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How People Learn: Brain, Mind, Experience, and School
Educational software needs to be developed and implemented with a full understanding of the principles of learning and developmental psychology. Many new issues arise when one considers how to educate teachers to use new technologies effectively: What do they need to know about learning processes? What do they need to know about the technologies? What kinds of training are most effective for helping teachers use high-quality instructional programs? Understanding the issues that affect teachers who will be using new technologies is just as pressing as questions of the learning potential and developmental appropriateness of the technologies for children.
Assessment to Support Learning
Assessment and feedback are crucial for helping people learn. Assessment that is consistent with principles of learning and understanding should:
Mirror good instruction.
Happen continuously, but not intrusively, as a part of instruction.
Provide information (to teachers, students, and parents) about the levels of understanding that students are reaching.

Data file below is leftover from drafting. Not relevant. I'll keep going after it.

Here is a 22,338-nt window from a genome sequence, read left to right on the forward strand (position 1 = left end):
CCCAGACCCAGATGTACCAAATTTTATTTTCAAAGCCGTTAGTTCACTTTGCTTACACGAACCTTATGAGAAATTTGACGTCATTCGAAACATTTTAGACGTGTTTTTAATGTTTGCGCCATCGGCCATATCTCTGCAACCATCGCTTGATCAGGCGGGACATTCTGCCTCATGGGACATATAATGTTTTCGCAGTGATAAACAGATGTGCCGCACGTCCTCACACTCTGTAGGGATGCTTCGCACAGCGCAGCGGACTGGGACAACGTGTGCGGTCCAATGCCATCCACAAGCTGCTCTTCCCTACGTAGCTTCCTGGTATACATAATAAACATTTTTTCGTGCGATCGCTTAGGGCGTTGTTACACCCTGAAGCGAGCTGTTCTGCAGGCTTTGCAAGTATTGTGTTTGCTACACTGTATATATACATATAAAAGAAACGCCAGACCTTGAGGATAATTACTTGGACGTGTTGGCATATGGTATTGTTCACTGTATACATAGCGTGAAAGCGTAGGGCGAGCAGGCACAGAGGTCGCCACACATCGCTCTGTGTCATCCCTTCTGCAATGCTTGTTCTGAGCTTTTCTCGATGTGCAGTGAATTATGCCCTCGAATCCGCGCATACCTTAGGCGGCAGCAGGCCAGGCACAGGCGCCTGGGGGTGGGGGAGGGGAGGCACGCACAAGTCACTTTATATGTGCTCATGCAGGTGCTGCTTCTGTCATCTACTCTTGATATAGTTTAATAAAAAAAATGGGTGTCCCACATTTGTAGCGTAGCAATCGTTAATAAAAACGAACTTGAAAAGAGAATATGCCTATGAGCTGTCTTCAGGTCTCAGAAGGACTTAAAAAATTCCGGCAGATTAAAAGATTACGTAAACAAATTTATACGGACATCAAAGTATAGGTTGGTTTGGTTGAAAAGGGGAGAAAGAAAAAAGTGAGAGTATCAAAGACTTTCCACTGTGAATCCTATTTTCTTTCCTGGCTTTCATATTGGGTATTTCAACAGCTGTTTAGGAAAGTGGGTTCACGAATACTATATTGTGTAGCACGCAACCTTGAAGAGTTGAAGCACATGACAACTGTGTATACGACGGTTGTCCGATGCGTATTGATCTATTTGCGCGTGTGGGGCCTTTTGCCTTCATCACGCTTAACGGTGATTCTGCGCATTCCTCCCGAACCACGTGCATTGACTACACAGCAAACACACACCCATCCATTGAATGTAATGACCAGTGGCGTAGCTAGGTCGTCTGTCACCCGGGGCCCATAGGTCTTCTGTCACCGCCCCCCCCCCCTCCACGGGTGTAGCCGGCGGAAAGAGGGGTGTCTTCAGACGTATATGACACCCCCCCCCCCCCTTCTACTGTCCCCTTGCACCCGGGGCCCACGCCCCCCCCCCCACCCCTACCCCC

Assessment should reflect the quality of students’ thinking, as well as what specific content they have learned. For this purpose, achievement measurement must consider cognitive theories of performance. Frameworks that integrate cognition and context in assessing achievement in science, for example, describe performance in terms of the content and process task demands of the subject matter and the nature and extent of cognitive activities likely to be observed in a particular assessment situation. The frameworks provide a basis for examining performance assessments that are designed to measure reasoning, understanding, and complex problem solving.
The nature and purposes of an assessment also influence the specific cognitive activities that are expressed by the student. Some assessment tasks emphasize a particular performance, such as explanation, but deemphasize others, such as self-monitoring. The kind and quality of cognitive activities observed in an assessment situation are functions of the content and process demands of the tasks involved. Similarly, the task demands for process skills can be conceived along a continuum from constrained to open. In open situations, explicit directions are minimized in order to see how students generate and carry out appropriate process skills as they solve problems. Characterizing assessments in terms of components of competence and the content and process demands of the subject matter brings specificity to assessment objectives, such as “higher level thinking” and “deep understanding.” This approach links specific content with the